Cuban journalists have new security guide to fight physical, psychological and digital threats

Cuban journalists confronting detentions, cyberattacks, blocking of their webpages and other aggressions now have a new manual to help address their physical, mental and digital needs.

The Institute for War and Peace Reporting recently published the “Holistic Security Guide for Cuban Journalists,” which is available for free download in Spanish on its site.

The manual was designed to provide training against attacks that journalists in Cuba frequently encounter and one of the main purposes of creating it was to offer support for these journalists and their work.

The guide, aimed at journalists and media outlets on the island, can be used by independent journalists as well as by any other journalist who wants to do their job more safely.

In addition to promoting safe working methods, it seeks to promote cooperation between journalists and media outlets that could lead to reporting aggressions before international organizations.

According to the manual, the objective is to strengthen the abilities for prevention, self-protection and security, so that journalists can work freely in the country.

The guides also teaches journalists how to analyze risks using a threat model. It gives a series of questions to ask to be able to act against a threat. The questions are designed to create a map of the potential people involved, the threats that could materialize and the probability that they could occur.

The document addresses four essential security issues concerning journalists in the different contexts they work within: physical security, psychological security, digital security, as well as the law and international support.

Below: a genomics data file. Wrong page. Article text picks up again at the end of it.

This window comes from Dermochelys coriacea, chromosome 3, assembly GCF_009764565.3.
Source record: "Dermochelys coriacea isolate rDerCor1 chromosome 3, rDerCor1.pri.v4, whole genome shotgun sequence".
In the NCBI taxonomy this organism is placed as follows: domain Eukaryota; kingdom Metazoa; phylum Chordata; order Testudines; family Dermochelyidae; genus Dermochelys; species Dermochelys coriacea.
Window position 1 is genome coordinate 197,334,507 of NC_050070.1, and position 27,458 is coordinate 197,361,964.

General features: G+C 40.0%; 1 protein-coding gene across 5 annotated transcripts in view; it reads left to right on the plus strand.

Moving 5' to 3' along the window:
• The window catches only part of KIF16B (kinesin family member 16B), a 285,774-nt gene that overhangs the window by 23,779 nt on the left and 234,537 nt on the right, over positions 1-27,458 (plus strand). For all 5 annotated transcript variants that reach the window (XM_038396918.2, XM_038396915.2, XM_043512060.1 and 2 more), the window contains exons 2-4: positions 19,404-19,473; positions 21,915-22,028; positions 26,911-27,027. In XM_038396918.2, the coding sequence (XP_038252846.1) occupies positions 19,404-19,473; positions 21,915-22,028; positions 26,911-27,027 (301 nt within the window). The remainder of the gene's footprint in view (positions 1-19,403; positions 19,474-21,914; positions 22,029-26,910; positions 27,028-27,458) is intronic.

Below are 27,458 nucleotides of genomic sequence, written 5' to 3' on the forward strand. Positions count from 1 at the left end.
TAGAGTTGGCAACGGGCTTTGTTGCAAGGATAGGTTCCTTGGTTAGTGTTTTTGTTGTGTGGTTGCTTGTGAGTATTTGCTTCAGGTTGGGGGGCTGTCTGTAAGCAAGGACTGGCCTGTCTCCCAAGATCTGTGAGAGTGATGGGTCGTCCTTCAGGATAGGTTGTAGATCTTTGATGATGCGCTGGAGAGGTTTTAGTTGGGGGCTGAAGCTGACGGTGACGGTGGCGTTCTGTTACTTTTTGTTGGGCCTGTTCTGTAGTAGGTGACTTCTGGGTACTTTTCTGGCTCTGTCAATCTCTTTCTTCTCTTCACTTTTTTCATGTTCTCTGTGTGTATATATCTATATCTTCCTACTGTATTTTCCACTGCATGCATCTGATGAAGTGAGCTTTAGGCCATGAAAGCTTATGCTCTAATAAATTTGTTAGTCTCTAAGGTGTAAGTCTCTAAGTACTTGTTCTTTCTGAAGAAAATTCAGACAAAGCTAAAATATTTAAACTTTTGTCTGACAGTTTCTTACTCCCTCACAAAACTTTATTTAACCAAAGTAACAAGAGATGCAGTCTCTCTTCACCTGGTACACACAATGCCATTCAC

In the case of physical security, for example, it recommends some strategies upon receiving official citations or detentions.

Regarding psychological security, it offers tools that journalists can use when seeking psychological or psychiatric treatment, as well as advice on how to psychologically confront a conflict and how to use relaxation techniques.

For digital security, it mentions free browser extensions for Google Chrome and Firefox to avoid website tracking. On the other hand, when downloading and installing a program, it advises the user verify that where they are downloading the program from is from the official company or from a confirmed provider.

It also suggests caution with devices used to share information. In Cuba, there is a system called “el paquete” (the package): hard drives full of information, videos, PDF files with websites and more that can be purchased on the underground market. In this case it says "to avoid using software from countries or suppliers that are known to contain malicious software.”

The last chapter exposes risks from the legal point of view and describes several of the laws that most affect a journalist’s work and freedom of expression on the island. It mentions, for example, the well-known article 53 of the Constitution, which explains that all media are property of the State, and when they express ideas that are contrary to the government, they are sanctioned by harsh laws.

Aggression against journalists is intended to generate fear and impose censorship, the manual contends. “Although aggression cannot be avoided, it is possible to reduce the level of vulnerability and damage.”